Abhishek Sadananda Shetty
My name is Abhishek Sadananda Shetty, a Graduate Student under Dr. Hamid Mahmoodi. After going through this University website and the faculty list and the research that is being undertaken by them, I was immensely impressed. I was given an opportunity by Dr. Hamid Mahmoodi to work at Synopsys Inc. during Summer 2011 to gain corporate experience. As my aim was to mainly focus on Design Verification jobs, I was more inclined towards courses such as Advanced Digital Design, Verilog and System Verilog. In-spite of System Verilog not being offered as a part of the main curriculum, I was successful in carrying out an Applied Research Project on System Verilog & Verification Methodology Manual and also write a self study tutorial for the prospective students at S.F State School of Engineering.
With the experience and knowledge acquired while being a research student under Dr. Hamid Mahmoodi, I choose to carve my path of fulfilling my dreams by acquiring a job at Intel Corporation for the position of Design Verification Intern. I would like to thank the School of Engineering and especially Dr. Hamid Mahmoodi for the tremendous encouragement and support in helping me realize my dreams and turn them into reality.
My name is Eli Lyons. I entered the PhD program at the University of Tokyo in Fall 2011, in the School of Frontier Sciences, Department of Medical Genome Science.
As an undergrad and master's student at SFSU I was inspired when professors would discuss current research or industry trends. Part of what made made my admission to a PhD program successful was that I took advantage of many opportunities as an undergrad and master's student, such as the science project showcase, and applying for university-wide and national fellowships. I did not always meet with success, but I was able to build a competitive resume and build skills preparing research proposals (recently I have been accepted to the GCOE-Research Assistant program at University of Tokyo). I was fortunate to have the support of engineering faculty in these pursuits and I'm thankful for the skills I learned during my time at SFSU.
Hi, my name is Michael Chan and I am a graduate student at San Francisco State University studying for a M.S. degree in Embedded Electrical and Computer Systems. I am currently doing an eight month internship at Intel for hardware validation. Some of the things that helped me get the internship was taking an advanced digital systems course and networking with other graduate students. Also doing my research on a hardware model and implementation of a neural network for orientation selectivity of the eye helped me learn outside of my comfort zone. I had to learn neural biology, but overall, the project was a great experience nonetheless. If there is one thing I will miss at San Francisco State University, it is the times I played pop/rock songs on the piano in the music building to de-stress and stay creative.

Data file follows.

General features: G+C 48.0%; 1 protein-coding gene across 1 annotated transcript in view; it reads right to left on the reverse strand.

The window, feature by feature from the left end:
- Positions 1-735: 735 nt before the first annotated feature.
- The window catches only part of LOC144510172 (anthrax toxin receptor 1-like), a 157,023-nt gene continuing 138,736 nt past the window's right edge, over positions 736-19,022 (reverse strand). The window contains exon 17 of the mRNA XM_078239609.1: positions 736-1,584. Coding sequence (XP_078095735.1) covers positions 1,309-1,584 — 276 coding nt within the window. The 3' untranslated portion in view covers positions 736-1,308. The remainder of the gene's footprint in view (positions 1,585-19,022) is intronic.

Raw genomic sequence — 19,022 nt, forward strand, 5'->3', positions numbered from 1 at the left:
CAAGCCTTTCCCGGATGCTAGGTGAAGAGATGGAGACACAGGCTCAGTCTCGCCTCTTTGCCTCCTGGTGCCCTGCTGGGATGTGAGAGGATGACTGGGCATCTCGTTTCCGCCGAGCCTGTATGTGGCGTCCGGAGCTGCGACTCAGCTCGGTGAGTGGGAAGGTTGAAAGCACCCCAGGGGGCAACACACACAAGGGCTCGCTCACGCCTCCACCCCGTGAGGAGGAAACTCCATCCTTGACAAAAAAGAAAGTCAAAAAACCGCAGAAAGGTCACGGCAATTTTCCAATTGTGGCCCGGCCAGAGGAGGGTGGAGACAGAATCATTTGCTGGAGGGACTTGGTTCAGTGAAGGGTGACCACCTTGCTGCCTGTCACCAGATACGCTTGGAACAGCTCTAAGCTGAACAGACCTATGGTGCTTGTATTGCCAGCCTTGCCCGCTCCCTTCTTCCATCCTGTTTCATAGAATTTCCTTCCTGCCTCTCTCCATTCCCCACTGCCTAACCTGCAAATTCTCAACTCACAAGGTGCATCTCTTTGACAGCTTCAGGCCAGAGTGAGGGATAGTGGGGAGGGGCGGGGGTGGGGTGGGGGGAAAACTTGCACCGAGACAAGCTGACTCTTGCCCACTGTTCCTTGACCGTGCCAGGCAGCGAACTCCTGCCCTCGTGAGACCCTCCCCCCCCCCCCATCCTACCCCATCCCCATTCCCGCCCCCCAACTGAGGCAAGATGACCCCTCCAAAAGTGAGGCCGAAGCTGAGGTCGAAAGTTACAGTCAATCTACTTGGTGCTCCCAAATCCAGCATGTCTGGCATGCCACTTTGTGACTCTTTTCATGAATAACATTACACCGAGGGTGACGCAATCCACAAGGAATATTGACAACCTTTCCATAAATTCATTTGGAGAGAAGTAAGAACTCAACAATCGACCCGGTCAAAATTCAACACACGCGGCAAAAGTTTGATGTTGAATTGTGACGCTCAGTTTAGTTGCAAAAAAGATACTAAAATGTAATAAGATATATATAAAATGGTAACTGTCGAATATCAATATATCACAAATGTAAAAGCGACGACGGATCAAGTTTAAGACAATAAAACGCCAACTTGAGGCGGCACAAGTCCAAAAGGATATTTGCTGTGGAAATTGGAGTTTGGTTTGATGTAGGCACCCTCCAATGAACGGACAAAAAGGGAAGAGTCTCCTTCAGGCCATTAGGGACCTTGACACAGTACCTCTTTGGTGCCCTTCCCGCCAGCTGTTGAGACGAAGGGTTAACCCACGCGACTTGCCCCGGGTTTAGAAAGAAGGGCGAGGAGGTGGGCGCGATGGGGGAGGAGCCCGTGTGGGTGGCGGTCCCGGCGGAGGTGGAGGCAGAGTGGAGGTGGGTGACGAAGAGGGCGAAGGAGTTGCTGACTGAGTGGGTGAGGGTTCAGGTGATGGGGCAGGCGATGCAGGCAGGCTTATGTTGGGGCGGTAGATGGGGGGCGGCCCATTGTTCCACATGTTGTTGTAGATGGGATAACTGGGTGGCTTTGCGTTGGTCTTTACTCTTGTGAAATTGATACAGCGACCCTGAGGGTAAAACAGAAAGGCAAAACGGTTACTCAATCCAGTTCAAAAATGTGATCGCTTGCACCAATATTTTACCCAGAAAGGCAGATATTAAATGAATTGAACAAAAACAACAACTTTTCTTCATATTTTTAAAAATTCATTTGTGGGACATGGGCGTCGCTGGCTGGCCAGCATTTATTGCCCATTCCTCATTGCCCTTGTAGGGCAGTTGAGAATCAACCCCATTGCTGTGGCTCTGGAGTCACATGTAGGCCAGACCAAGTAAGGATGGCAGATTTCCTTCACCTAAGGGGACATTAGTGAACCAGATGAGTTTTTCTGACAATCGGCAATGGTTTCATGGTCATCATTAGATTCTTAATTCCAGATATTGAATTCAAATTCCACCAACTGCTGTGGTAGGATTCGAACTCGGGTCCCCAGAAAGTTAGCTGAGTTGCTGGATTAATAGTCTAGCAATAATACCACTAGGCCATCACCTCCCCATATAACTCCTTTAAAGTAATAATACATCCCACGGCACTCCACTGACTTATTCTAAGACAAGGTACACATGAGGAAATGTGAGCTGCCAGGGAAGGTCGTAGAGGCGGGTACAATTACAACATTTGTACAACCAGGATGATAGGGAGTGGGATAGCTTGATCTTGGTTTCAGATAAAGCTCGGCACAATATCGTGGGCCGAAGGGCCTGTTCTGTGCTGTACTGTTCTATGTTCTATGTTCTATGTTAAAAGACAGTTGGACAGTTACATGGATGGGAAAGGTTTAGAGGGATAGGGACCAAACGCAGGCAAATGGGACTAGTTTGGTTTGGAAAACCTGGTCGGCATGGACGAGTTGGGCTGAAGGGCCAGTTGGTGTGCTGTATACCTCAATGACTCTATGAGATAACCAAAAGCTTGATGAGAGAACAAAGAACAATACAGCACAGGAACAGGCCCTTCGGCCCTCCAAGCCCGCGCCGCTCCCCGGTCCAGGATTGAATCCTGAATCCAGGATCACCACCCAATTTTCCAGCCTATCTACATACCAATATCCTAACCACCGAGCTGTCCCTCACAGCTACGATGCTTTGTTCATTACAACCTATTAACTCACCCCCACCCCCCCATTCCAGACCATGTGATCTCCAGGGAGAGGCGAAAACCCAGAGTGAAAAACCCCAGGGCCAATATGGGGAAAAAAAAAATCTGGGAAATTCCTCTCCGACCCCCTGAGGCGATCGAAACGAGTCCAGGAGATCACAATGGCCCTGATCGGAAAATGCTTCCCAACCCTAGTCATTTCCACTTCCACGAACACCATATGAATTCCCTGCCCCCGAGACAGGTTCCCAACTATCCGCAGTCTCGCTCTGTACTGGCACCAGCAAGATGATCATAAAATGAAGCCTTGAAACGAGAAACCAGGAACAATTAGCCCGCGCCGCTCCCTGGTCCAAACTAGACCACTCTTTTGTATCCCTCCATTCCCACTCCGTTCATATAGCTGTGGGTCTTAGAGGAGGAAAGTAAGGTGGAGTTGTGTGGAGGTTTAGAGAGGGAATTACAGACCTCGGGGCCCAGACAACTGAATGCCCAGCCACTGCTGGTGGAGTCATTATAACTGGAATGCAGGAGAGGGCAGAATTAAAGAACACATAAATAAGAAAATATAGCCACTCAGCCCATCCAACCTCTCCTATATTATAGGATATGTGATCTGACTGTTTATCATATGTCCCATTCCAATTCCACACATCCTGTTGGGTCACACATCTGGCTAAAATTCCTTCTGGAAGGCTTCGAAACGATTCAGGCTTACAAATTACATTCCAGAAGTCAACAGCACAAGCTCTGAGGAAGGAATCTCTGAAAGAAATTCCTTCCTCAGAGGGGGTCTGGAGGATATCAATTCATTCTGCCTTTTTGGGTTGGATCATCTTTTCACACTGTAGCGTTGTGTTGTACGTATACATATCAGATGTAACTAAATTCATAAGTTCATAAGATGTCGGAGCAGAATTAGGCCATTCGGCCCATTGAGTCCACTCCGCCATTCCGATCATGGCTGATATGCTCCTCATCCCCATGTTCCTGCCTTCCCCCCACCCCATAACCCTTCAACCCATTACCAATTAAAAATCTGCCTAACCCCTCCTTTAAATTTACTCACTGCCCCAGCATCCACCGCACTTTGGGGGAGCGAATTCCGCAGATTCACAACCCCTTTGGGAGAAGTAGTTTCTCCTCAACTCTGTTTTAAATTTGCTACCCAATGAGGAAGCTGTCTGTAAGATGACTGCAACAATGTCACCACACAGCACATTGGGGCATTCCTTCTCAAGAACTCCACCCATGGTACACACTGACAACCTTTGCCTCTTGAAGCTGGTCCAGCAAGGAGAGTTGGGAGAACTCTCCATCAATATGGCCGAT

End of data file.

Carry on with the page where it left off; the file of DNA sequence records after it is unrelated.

My name is Bin Wu. I enrolled in the Engineering School of San Francisco State University in August 2010. The two years of study in SF state was quite beneficial to me academically. The schedule of the courses is well designed, and we were able to build a solid foundation based on the knowledge learned from those courses. The program also taught us how to communicate our thoughts with others more efficiently; this skill is critical to an engineer's career. The professors here are quite patient and responsible, and a large part of my learning was achieved through communication with my professors. I received a Ph.D. offer from University of California, Santa Cruz in 2012, and I would accredit much of my success to my participation in this program.